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Essex landscapes and ghost tales


One of the most evocative descriptions of the Essex landscape is the first chapter of the Sabine Baring Gould’s book Mehalah. He writes of Mersea Island, ‘A more desolate region can scarcely be conceived and yet it is not without beauty.’ This is true of many Essex landscapes that inspired powerful ghost tales.

The lonesome roads and creeks around the villages in the Tollsbury area have seen sightings of the alarming supernatural dog called Black Shuck. Further south, a milk maid passing Hadleigh Castle ruins caught a glimpse of the White Lady and was punished with such a cuff that it almost dislocated her neck and the poor girl was always known as ‘Wry Neck Sal’.

The most well-known ghost is the Roman centurion of Mersea Island, who marches down from the Barrow to the Strood to make his way to Colchester. His story was made popular by Jane Pullen, the landlady of the Peldon Rose and this is how she describes him:

“He came down from the Barrow Hills. The steady tramp of a man’s feet like a soldier marching and he caught up with me and walked all the way to the Strood.

I could see no one, yet the feet were close behind me, as near as I could have touched him. I bopped down to look along the road in the moonlight yet no one was there. Still the feet kept on. I walked along the road until I came to a man I knew well. He was all of a tremble. He shook like a leaf.

‘I can hear him,’ he said ‘But I can’t see any one.’

‘Keep along with me,’ I said to the man ‘and no harm will come to you. ‘Tis only one of those old Romans come out of the Barrow to take his walk’.”

(The Barrow to which she referred to was the prehistoric burial Mound on the road to East Mersea)

It was another island that was to inspire an even more dramatic epic – The Battle of Maldon – one of the treasures of English poetry. Apparently there was an attack on Maldon in 991 by a group of Viking raiders who first began their attack on Northey Island. Byrthorth, the Anglo- Saxon leader, made the blunder of allowing these Vikings to leave this island to fight on the mainland, which was to result in the Vikings winning a victory and Byrthnoth’s death.

Another Viking battle involved a site near Canvey Island, where Hasten the Viking leader had set up a fortress and as a place to build his ships at Benfleet. After an absence on a plundering raid, Hasten comes back to find his ships have been burnt and his women folk in danger. In later appearances as a ghost, he stirs up pity rather than fear as he mutters, You don’t understand. I lost me country. I lost me ships. I’m a lost man.’ Ironically in 1855, the burnt timbers of Hasten’s ships were found by the navies who built the local railway.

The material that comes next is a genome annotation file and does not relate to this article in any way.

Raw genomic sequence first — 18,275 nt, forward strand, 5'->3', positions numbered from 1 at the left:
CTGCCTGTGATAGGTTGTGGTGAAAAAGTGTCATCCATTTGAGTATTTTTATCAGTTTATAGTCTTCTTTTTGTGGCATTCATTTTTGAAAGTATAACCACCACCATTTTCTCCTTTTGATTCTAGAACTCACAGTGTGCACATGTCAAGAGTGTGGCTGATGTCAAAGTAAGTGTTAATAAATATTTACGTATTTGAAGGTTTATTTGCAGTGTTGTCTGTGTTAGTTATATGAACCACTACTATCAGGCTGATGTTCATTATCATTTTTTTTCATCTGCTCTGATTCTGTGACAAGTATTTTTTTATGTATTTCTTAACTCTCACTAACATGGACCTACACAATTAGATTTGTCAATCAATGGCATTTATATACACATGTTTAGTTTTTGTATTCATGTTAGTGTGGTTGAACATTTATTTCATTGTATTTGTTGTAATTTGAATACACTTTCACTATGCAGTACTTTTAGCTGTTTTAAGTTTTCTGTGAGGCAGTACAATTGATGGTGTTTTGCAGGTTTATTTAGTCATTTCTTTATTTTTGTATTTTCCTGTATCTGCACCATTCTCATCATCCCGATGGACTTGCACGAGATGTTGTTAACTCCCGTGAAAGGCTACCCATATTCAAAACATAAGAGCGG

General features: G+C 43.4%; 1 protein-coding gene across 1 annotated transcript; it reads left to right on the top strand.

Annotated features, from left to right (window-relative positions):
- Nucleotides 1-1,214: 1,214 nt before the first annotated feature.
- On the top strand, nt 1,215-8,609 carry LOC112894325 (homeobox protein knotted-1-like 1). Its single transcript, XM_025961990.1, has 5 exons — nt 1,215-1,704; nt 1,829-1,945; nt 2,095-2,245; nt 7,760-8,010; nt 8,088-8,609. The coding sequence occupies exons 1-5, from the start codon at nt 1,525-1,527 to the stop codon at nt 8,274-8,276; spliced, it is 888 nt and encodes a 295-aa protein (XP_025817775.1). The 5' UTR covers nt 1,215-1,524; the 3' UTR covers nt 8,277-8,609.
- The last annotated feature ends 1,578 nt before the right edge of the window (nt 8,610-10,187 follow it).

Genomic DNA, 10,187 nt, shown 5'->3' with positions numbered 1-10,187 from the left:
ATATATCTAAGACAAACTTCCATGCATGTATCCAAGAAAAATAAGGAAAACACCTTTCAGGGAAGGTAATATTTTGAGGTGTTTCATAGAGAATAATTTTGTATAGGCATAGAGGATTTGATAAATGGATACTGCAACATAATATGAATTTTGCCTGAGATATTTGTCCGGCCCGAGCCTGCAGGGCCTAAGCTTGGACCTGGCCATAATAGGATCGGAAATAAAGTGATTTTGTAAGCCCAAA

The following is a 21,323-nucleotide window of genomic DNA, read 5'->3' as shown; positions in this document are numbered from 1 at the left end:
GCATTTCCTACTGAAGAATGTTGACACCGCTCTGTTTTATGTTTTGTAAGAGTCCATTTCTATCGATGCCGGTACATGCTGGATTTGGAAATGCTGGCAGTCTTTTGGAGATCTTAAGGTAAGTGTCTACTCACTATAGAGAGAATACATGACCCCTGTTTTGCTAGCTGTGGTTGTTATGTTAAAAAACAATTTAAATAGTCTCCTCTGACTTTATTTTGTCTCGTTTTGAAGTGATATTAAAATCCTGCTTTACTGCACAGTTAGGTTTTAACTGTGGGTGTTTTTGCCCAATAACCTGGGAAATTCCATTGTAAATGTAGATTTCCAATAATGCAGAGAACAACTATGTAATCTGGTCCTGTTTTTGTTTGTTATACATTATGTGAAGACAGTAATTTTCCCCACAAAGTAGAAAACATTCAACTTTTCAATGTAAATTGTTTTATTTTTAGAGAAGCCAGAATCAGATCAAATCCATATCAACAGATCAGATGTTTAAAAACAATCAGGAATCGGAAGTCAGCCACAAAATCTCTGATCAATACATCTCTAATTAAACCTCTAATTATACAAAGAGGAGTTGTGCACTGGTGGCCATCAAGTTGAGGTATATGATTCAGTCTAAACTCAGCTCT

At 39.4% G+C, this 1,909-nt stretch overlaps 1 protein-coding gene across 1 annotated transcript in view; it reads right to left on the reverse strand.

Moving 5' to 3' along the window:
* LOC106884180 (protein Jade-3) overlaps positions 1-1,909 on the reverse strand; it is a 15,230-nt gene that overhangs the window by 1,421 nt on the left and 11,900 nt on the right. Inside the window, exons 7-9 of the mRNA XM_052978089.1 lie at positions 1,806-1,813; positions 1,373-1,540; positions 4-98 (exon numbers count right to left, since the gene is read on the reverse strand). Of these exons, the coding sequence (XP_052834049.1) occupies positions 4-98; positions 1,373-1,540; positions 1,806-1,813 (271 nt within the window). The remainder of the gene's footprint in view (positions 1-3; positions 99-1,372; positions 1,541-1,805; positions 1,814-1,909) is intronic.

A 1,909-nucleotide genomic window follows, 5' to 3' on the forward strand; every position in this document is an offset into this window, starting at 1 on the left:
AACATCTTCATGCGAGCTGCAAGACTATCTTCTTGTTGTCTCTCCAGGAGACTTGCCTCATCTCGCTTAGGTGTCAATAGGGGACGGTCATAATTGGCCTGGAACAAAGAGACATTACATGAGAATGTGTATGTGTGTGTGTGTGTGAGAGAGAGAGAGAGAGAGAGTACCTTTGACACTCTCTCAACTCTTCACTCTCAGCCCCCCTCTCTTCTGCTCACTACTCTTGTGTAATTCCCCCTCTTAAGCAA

The bleak landscape of Canvey Island was known to Charles Dickens and it appears in Great Expectations. I have always nursed a suspicion that a folk story about a local girl who lost her lover at sea and comes haunting down the main street in her wedding dress may have been the inspiration for Miss Havisham.

The profusion of ghost stories along the coast has its reasons. Many of these tales cover up the activities of smugglers. Rowhedge had a wonderful old villain who hid the smugglers’ booty under his bed as he lay dying and in the process passed away, happy to have outwitted the excise men. William Bligh of Paglesham hid his contraband barrels of rum and brandy up the church tower or in hollow elms.  

Popular folk heroes often operate outside the law. In Essex in the 18th century, the favourite villains were the highwaymen. Dick Turpin in Epping Forest was too brutal and his life glamorised too much. Stephen Bunce, however, had a more playful approach. He persuaded a fine gentleman to give him his horse to hold while Bunce apparently listened to the fairies. Bunce was able to run off with the horse and make one of the local landlords give him 15 guineas.

There is more… this striking county inspires storytellers of all kinds for a wide range of audiences.

By Jan Williams

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